6. Let’s check the version number by running the same command again, only this time from within the new shell session in the container.

     mysql --user=root --password=$MYSQL_ROOT_PASSWORD --version

    Notice the output is the same as before.

  7. Type exit to leave the interactive shell session.


Task 2: Package and run a custom app using Docker

In this step you’ll learn how to package your own apps as Docker images using a Dockerfile.

The Dockerfile syntax is straightforward. In this task, we’re going to create a simple NGINX website from a Dockerfile.

Build a simple website image

Let’s have a look at the Dockerfile we’ll be using, which builds a simple website that allows you to send a tweet.

  1. Make sure you’re in the linux_tweet_app directory.

     cd ~/linux_tweet_app
  2. Display the contents of the Dockerfile.

     cat Dockerfile
     FROM nginx:latest
     COPY index.html /usr/share/nginx/html
     COPY linux.png /usr/share/nginx/html
     EXPOSE 80 443     
     CMD ["nginx", "-g", "daemon off;"]

    Let’s see what each of these lines in the Dockerfile do.

    • FROM specifies the base image to use as the starting point for this new image you’re creating. For this example we’re starting from nginx:latest.
    • COPY copies files from the Docker host into the image, at a known location. In this example, COPY is used to copy two files into the image: index.html. and a graphic that will be used on our webpage.
    • EXPOSE documents which ports the application uses.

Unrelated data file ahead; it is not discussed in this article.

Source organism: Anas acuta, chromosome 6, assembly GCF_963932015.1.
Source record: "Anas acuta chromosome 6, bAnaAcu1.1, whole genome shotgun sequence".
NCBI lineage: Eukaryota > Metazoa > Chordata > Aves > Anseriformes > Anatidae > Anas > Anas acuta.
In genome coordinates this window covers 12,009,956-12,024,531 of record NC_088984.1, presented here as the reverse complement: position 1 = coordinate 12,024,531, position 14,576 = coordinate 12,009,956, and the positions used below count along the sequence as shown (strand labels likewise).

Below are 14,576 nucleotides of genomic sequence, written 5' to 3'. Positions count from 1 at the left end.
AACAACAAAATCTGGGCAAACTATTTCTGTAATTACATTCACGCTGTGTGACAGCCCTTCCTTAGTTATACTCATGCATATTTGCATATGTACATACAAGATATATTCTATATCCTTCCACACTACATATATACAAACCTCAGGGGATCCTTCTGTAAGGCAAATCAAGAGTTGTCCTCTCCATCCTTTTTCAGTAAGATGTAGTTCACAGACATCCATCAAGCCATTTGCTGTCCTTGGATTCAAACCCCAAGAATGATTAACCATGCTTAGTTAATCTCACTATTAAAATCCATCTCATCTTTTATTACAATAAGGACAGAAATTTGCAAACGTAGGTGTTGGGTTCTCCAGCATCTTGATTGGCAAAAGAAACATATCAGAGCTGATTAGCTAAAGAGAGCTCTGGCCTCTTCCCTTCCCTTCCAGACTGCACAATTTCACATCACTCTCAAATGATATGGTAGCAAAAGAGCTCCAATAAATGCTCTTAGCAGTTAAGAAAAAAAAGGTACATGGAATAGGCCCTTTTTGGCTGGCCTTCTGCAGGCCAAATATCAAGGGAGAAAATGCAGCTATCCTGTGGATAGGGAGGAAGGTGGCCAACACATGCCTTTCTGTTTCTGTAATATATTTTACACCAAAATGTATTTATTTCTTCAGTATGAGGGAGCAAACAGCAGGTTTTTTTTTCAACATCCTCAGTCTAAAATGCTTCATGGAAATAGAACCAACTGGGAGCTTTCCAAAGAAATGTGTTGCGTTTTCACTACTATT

• CMD specifies what command to run when a container is started from the image. Notice that we can specify the command, as well as run-time arguments.
  3. In order to make the following commands more copy/paste friendly, export an environment variable containing your DockerID (if you don’t have a DockerID you can get one for free via Docker Hub).

    You will have to manually type this command as it requires your unique DockerID.

    export DOCKERID=<your docker id>

  4. Echo the value of the variable back to the terminal to ensure it was stored correctly.

     echo $DOCKERID
  5. Use the docker image build command to create a new Docker image using the instructions in the Dockerfile.

    • --tag allows us to give the image a custom name. In this case it’s comprised of our DockerID, the application name, and a version. Having the Docker ID attached to the name will allow us to store it on Docker Hub in a later step
    • . tells Docker to use the current directory as the build context

    Be sure to include period (.) at the end of the command.

     docker image build --tag $DOCKERID/linux_tweet_app:1.0 .

    The output below shows the Docker daemon executing each line in the Dockerfile

     Sending build context to Docker daemon  32.77kB
     Step 1/5 : FROM nginx:latest
     latest: Pulling from library/nginx
     afeb2bfd31c0: Pull complete
     7ff5d10493db: Pull complete
     d2562f1ae1d0: Pull complete
     Digest: sha256:af32e714a9cc3157157374e68c818b05ebe9e0737aac06b55a09da374209a8f9
     Status: Downloaded newer image for nginx:latest
     ---> da5939581ac8
     Step 2/5 : COPY index.html /usr/share/nginx/html
     ---> eba2eec2bea9
     Step 3/5 : COPY linux.png /usr/share/nginx/html
     ---> 4d080f499b53
     Step 4/5 : EXPOSE 80 443
     ---> Running in 47232cb5699f
     ---> 74c968a9165f